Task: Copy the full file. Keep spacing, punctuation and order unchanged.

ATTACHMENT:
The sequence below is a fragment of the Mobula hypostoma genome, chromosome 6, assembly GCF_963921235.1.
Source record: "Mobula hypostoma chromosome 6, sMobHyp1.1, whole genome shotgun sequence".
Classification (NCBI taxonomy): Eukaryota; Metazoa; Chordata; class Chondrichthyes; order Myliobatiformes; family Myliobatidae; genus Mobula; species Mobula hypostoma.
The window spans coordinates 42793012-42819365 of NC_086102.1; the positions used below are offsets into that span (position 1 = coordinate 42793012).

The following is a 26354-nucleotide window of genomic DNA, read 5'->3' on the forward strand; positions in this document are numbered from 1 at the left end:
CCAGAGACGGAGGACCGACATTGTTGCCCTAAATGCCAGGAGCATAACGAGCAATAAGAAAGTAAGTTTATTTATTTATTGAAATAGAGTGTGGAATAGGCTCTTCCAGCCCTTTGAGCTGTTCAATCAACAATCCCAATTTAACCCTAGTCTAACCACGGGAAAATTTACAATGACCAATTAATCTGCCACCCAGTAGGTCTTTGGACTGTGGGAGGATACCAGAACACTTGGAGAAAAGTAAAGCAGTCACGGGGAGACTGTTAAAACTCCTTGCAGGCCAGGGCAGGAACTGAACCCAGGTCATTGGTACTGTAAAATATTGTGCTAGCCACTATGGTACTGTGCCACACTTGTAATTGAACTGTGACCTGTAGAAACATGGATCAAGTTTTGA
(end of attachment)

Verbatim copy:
The sequence below is a fragment of the Mobula hypostoma genome, chromosome 6, assembly GCF_963921235.1.
Source record: "Mobula hypostoma chromosome 6, sMobHyp1.1, whole genome shotgun sequence".
Classification (NCBI taxonomy): Eukaryota; Metazoa; Chordata; class Chondrichthyes; order Myliobatiformes; family Myliobatidae; genus Mobula; species Mobula hypostoma.
The window spans coordinates 42793012-42819365 of NC_086102.1; the positions used below are offsets into that span (position 1 = coordinate 42793012).

The following is a 26354-nucleotide window of genomic DNA, read 5'->3' on the forward strand; positions in this document are numbered from 1 at the left end:
CCAGAGACGGAGGACCGACATTGTTGCCCTAAATGCCAGGAGCATAACGAGCAATAAGAAAGTAAGTTTATTTATTTATTGAAATAGAGTGTGGAATAGGCTCTTCCAGCCCTTTGAGCTGTTCAATCAACAATCCCAATTTAACCCTAGTCTAACCACGGGAAAATTTACAATGACCAATTAATCTGCCACCCAGTAGGTCTTTGGACTGTGGGAGGATACCAGAACACTTGGAGAAAAGTAAAGCAGTCACGGGGAGACTGTTAAAACTCCTTGCAGGCCAGGGCAGGAACTGAACCCAGGTCATTGGTACTGTAAAATATTGTGCTAGCCACTATGGTACTGTGCCACACTTGTAATTGAACTGTGACCTGTAGAAACATGGATCAAGTTTTGA